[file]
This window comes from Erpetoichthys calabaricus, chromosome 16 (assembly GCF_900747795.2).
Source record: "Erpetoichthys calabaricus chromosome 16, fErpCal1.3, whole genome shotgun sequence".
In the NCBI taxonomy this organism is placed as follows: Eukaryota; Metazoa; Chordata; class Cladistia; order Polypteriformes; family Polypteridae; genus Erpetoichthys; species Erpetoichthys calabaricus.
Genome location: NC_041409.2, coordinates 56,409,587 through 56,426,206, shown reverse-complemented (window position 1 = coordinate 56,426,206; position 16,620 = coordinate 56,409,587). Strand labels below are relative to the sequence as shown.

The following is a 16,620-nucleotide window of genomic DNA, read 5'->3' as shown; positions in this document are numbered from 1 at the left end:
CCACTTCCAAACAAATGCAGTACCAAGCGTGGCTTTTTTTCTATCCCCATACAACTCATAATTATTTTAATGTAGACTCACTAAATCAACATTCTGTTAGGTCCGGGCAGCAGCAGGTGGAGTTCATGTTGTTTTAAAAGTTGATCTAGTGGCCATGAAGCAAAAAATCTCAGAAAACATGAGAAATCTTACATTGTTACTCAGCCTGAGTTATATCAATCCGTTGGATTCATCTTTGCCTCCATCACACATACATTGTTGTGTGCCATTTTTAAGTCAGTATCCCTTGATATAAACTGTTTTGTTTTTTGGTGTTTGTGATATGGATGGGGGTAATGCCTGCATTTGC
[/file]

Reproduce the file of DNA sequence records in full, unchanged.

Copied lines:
This window comes from Erpetoichthys calabaricus, chromosome 16 (assembly GCF_900747795.2).
Source record: "Erpetoichthys calabaricus chromosome 16, fErpCal1.3, whole genome shotgun sequence".
In the NCBI taxonomy this organism is placed as follows: Eukaryota; Metazoa; Chordata; class Cladistia; order Polypteriformes; family Polypteridae; genus Erpetoichthys; species Erpetoichthys calabaricus.
Genome location: NC_041409.2, coordinates 56,409,587 through 56,426,206, shown reverse-complemented (window position 1 = coordinate 56,426,206; position 16,620 = coordinate 56,409,587). Strand labels below are relative to the sequence as shown.

The following is a 16,620-nucleotide window of genomic DNA, read 5'->3' as shown; positions in this document are numbered from 1 at the left end:
CCACTTCCAAACAAATGCAGTACCAAGCGTGGCTTTTTTTCTATCCCCATACAACTCATAATTATTTTAATGTAGACTCACTAAATCAACATTCTGTTAGGTCCGGGCAGCAGCAGGTGGAGTTCATGTTGTTTTAAAAGTTGATCTAGTGGCCATGAAGCAAAAAATCTCAGAAAACATGAGAAATCTTACATTGTTACTCAGCCTGAGTTATATCAATCCGTTGGATTCATCTTTGCCTCCATCACACATACATTGTTGTGTGCCATTTTTAAGTCAGTATCCCTTGATATAAACTGTTTTGTTTTTTGGTGTTTGTGATATGGATGGGGGTAATGCCTGCATTTGC